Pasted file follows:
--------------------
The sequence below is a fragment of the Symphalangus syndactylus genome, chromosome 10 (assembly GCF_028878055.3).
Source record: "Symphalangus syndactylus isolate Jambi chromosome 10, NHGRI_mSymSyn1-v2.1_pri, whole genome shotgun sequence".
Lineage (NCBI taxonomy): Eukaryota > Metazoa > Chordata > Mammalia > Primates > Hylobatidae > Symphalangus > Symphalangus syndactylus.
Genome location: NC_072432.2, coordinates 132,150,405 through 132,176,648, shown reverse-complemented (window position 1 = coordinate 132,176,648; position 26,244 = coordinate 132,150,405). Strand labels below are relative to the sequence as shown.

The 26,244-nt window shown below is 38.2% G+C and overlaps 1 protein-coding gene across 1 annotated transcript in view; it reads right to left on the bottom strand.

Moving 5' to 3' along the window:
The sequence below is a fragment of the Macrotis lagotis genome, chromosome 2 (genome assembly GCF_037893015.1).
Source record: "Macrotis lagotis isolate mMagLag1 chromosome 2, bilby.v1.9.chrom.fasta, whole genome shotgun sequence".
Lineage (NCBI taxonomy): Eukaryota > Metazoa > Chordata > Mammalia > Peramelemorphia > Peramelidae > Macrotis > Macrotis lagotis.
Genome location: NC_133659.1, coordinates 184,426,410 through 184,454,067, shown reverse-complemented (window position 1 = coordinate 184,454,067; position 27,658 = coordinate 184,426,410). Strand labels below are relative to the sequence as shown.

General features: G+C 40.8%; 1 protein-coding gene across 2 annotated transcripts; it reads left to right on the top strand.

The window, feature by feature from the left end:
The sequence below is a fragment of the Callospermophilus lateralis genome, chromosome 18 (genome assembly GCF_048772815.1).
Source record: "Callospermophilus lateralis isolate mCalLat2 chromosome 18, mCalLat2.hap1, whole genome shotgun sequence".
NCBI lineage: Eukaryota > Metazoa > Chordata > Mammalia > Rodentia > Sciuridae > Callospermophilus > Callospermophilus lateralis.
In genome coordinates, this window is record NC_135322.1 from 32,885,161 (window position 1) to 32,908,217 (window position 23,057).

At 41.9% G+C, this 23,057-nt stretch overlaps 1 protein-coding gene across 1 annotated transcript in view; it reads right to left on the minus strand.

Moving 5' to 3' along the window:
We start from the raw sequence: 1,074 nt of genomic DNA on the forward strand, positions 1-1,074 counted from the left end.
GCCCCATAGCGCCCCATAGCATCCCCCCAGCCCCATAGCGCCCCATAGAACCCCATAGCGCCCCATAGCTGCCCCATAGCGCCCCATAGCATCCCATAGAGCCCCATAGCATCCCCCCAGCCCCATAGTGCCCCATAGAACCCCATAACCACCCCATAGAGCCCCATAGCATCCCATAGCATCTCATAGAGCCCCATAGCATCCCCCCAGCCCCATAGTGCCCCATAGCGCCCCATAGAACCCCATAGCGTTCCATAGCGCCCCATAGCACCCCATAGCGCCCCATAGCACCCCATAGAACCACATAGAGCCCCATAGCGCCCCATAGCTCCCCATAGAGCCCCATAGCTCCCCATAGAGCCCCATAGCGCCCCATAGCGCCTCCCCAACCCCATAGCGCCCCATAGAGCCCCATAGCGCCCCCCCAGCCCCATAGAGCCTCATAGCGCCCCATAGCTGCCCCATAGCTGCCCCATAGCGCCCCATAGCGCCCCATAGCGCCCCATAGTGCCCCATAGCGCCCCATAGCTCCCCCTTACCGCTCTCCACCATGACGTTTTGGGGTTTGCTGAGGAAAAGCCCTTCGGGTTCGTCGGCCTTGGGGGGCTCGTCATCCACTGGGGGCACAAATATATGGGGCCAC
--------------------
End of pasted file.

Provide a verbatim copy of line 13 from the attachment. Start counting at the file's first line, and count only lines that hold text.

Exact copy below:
The sequence below is a fragment of the Callospermophilus lateralis genome, chromosome 18 (genome assembly GCF_048772815.1).